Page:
Man Accuses CEPS Of Dirty Schemes To ‘Steal’ His Goods At Tema Port


Some officials of the Customs Excise and Preventive Service (CEPS) division of the Ghana Revenue Authority (GRA), have been accused of scheming to steal twelve containers, loaded with items belonging to a Ghanaian, who deals in cranes at the Tema Port.

According to Abdul Fatai Razak, a 61-year-old resident of Takoradi, the containers he imported from China in 2014, has been emptied and the cranes transferred into other containers with schemes being role out to sell the cranes to persons believed to be cronies of some CEPS officials, including ex-CEPS Commissioner, Wallace Akondor.

In an interview with Citi News, a visibly worried Razak, who was virtually in tears over the matter, lamented that he was asked to pay GHc450,000 as clearance fee for the goods, but when he was ready to settle the bills his cranes were gone. But he surprisingly discovered that the various parts had been hidden in other containers and about to be sold.

“The old CEPS commissioner told me they have auctioned the twelve 40-footer containers. The twelve containers have the parts that make up three sets of cranes. Four containers will give you one set of crane. When the new commissioner came, I went to him to inquire why they have to auction my goods without me or the shipping line or my agent present and he told me the goods are in their system, they have not auctioned it, yet they say my goods cannot be found at the port,” he said.

He appealed to President John Mahama to help him, as well as stop the corruption at the ports, saying “those people want to spoil his work”.
He continued that “my checks at the port showed that the cranes have been removed from the original container to different ones and sold to different people without my consent.”

Narrating his ordeal to Citi News, Mr. Razak, lamented that the containers were supposed to be cleared by a company in Accra called, GKL, but they were unable to make payments of $156,000 to his Chinese partners for the importation, hence the delay in clearing the goods.

He said due to this, the containers were left at the port for some time and “I visited my partners [in China] they told me that those people don’t want to pay so they are changing the documents in my name.”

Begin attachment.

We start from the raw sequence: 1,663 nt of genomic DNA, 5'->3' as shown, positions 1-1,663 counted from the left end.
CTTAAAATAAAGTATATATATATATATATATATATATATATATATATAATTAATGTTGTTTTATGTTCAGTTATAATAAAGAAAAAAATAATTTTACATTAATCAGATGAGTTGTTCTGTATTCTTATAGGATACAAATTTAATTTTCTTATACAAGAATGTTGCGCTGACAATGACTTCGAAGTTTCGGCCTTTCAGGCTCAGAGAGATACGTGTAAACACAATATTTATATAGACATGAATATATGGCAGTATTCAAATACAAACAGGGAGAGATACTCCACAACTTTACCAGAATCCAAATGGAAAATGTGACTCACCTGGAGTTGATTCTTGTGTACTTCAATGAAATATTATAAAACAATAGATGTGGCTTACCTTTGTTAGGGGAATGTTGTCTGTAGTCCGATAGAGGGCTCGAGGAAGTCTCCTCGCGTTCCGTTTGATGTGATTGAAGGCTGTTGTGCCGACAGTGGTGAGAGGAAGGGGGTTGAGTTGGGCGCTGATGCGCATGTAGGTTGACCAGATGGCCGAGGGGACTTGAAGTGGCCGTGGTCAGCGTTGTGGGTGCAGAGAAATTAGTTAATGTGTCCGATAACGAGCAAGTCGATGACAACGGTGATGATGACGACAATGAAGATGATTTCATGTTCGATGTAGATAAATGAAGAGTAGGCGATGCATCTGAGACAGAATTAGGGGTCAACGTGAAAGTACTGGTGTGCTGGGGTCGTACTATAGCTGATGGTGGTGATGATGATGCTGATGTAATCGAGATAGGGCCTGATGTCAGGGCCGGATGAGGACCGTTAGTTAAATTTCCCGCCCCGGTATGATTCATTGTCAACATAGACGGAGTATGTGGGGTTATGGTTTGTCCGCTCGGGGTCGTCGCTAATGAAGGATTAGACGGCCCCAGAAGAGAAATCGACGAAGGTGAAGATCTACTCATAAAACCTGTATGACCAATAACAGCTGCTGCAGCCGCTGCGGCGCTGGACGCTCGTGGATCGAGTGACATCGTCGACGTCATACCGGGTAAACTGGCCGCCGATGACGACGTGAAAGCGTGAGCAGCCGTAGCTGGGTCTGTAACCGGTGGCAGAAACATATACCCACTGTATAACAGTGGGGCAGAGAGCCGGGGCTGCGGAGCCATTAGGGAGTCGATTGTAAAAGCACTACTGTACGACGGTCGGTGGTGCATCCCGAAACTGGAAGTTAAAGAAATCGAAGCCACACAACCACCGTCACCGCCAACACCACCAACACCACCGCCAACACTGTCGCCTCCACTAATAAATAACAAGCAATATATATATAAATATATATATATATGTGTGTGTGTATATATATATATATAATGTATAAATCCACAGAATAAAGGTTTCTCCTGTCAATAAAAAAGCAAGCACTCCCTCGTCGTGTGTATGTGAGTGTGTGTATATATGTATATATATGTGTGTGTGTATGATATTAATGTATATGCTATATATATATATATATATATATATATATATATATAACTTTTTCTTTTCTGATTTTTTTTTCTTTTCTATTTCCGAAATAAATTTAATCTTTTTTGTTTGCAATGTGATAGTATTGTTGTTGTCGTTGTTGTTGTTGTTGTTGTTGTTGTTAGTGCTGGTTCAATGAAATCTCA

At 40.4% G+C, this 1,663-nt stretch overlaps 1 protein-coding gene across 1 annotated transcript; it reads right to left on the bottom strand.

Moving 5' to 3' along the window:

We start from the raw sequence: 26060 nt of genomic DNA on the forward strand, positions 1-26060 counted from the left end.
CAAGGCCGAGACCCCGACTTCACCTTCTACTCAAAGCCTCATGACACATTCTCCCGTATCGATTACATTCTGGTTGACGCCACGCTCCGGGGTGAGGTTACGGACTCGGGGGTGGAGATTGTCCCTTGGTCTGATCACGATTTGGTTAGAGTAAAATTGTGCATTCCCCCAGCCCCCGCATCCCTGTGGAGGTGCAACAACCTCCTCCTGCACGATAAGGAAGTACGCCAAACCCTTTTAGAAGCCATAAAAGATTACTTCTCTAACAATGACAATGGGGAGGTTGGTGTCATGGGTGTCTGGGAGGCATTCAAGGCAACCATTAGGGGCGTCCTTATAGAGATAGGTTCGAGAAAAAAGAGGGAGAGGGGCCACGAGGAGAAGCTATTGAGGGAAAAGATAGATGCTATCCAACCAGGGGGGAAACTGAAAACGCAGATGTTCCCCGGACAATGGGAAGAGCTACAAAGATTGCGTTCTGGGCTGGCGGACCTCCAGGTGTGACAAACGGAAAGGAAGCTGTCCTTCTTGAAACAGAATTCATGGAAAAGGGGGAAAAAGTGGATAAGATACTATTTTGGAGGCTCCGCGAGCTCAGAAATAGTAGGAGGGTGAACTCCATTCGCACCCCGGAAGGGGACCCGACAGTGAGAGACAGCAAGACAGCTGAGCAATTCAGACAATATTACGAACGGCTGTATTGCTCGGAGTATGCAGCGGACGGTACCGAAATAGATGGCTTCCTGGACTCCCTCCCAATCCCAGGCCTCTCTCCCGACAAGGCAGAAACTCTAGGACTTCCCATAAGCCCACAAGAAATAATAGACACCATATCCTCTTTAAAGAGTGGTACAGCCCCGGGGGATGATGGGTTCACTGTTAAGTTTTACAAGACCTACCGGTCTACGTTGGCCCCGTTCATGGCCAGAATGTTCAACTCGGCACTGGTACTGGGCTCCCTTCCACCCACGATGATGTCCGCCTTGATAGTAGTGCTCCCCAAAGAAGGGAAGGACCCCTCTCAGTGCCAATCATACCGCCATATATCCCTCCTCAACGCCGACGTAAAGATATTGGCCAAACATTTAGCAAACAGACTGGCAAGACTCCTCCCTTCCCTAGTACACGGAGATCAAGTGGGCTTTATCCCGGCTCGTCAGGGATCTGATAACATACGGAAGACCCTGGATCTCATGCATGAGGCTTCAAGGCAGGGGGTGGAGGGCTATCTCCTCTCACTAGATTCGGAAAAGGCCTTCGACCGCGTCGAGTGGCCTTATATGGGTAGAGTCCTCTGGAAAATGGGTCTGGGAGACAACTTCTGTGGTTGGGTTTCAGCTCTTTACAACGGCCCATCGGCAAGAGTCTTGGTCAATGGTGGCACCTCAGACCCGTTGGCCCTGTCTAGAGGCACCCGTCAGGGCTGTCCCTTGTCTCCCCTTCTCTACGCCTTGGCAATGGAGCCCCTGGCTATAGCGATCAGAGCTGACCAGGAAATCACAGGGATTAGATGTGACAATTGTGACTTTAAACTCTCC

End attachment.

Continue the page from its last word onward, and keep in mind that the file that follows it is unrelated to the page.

“So when I came to Ghana, I visited the port, inquired about the containers, the amount they asked me to pay, I could not pay. They were asking me to pay GHc450, 000. I consulted the bank and they agreed to assist me. During that time, [when the bank was processing my loan], Customs wrote a letter to PIO shipping line [couriers] that they are going to auction the goods. This prompted me to write a letter to the Commissioner of CEPS, Mr. Wallace Akondor. The letter was written in November 2014. When the letter went to him, I followed up and he said he’s not going to release the goods because he has seized them and asked me to leave his office.”

“Later I was told by my agents that the containers have been emptied. I went in again last year and wrote to the new commissioner because the former commissioner had been removed. He promised to look into the case. I later was told that the goods had been cleared by some agents where PIO, the couriers were not informed.”

Disgruntled Abdul Fatai Razak continued that his checks showed that the containers were given to twelve different people saying “it’s a fishy deal. They sold the twelve containers to twelve people which cannot be correct because four containers make one tower crane. When you buy one as an individual, what will you do with it because you need four containers in order to have one set of crane.”

“When I inquired again, I realized that the goods were not auctioned, but they were set aside. Upon that I went in further and they told me that the goods were still at the port and that some people have come to pay duty on 12 containers of cranes. I said those containers were mine. My investigations showed that my goods had been put in different containers. My investigations further showed that the people were making arrangements to take the containers out but have been unsuccessful.”

Mr. Razak, is calling on the government to investigate the matter and help him retrieve his goods, adding that “I think it’s something they’ve been doing for a long time, if not, how could they take 12 containers, stealing them at once,” he queried.

Many Ghanaians, who have in one way or the other, engaged the services of the two main ports in the country, have complained about corruption, which in some cases have led to the disappearance, diversion or the auctioning of goods unjustifiably.

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